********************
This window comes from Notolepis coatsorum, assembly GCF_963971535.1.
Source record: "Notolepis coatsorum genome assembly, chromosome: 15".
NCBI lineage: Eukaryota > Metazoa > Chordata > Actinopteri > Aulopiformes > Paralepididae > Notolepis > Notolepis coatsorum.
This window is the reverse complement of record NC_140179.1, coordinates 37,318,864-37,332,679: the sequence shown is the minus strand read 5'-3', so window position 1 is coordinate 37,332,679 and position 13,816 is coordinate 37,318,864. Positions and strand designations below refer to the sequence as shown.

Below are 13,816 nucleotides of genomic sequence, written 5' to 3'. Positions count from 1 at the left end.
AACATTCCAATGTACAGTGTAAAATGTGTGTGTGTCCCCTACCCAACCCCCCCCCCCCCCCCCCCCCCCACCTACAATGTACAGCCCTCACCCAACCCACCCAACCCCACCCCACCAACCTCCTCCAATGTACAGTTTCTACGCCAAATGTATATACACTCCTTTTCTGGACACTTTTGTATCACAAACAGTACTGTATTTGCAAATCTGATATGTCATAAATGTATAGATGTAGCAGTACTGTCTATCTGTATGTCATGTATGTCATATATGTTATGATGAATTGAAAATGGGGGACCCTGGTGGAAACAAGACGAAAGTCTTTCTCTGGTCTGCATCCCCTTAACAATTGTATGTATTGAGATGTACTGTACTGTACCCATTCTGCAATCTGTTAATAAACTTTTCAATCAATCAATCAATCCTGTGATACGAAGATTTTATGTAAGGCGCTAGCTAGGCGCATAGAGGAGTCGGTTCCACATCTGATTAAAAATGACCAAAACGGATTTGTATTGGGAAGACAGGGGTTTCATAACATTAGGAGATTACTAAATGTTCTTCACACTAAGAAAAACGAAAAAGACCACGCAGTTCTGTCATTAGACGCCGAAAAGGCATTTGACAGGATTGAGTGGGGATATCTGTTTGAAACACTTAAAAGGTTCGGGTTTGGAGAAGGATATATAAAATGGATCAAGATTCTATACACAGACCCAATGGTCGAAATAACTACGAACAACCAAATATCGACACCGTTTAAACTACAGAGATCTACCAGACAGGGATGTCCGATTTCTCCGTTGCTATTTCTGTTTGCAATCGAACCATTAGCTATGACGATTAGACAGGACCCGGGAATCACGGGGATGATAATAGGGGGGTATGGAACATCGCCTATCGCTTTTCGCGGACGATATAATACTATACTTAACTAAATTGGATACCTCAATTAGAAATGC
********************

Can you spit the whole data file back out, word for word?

This window comes from Notolepis coatsorum, assembly GCF_963971535.1.
Source record: "Notolepis coatsorum genome assembly, chromosome: 15".
NCBI lineage: Eukaryota > Metazoa > Chordata > Actinopteri > Aulopiformes > Paralepididae > Notolepis > Notolepis coatsorum.
This window is the reverse complement of record NC_140179.1, coordinates 37,318,864-37,332,679: the sequence shown is the minus strand read 5'-3', so window position 1 is coordinate 37,332,679 and position 13,816 is coordinate 37,318,864. Positions and strand designations below refer to the sequence as shown.

Below are 13,816 nucleotides of genomic sequence, written 5' to 3'. Positions count from 1 at the left end.
AACATTCCAATGTACAGTGTAAAATGTGTGTGTGTCCCCTACCCAACCCCCCCCCCCCCCCCCCCCCCCACCTACAATGTACAGCCCTCACCCAACCCACCCAACCCCACCCCACCAACCTCCTCCAATGTACAGTTTCTACGCCAAATGTATATACACTCCTTTTCTGGACACTTTTGTATCACAAACAGTACTGTATTTGCAAATCTGATATGTCATAAATGTATAGATGTAGCAGTACTGTCTATCTGTATGTCATGTATGTCATATATGTTATGATGAATTGAAAATGGGGGACCCTGGTGGAAACAAGACGAAAGTCTTTCTCTGGTCTGCATCCCCTTAACAATTGTATGTATTGAGATGTACTGTACTGTACCCATTCTGCAATCTGTTAATAAACTTTTCAATCAATCAATCAATCCTGTGATACGAAGATTTTATGTAAGGCGCTAGCTAGGCGCATAGAGGAGTCGGTTCCACATCTGATTAAAAATGACCAAAACGGATTTGTATTGGGAAGACAGGGGTTTCATAACATTAGGAGATTACTAAATGTTCTTCACACTAAGAAAAACGAAAAAGACCACGCAGTTCTGTCATTAGACGCCGAAAAGGCATTTGACAGGATTGAGTGGGGATATCTGTTTGAAACACTTAAAAGGTTCGGGTTTGGAGAAGGATATATAAAATGGATCAAGATTCTATACACAGACCCAATGGTCGAAATAACTACGAACAACCAAATATCGACACCGTTTAAACTACAGAGATCTACCAGACAGGGATGTCCGATTTCTCCGTTGCTATTTCTGTTTGCAATCGAACCATTAGCTATGACGATTAGACAGGACCCGGGAATCACGGGGATGATAATAGGGGGGTATGGAACATCGCCTATCGCTTTTCGCGGACGATATAATACTATACTTAACTAAATTGGATACCTCAATTAGAAATGC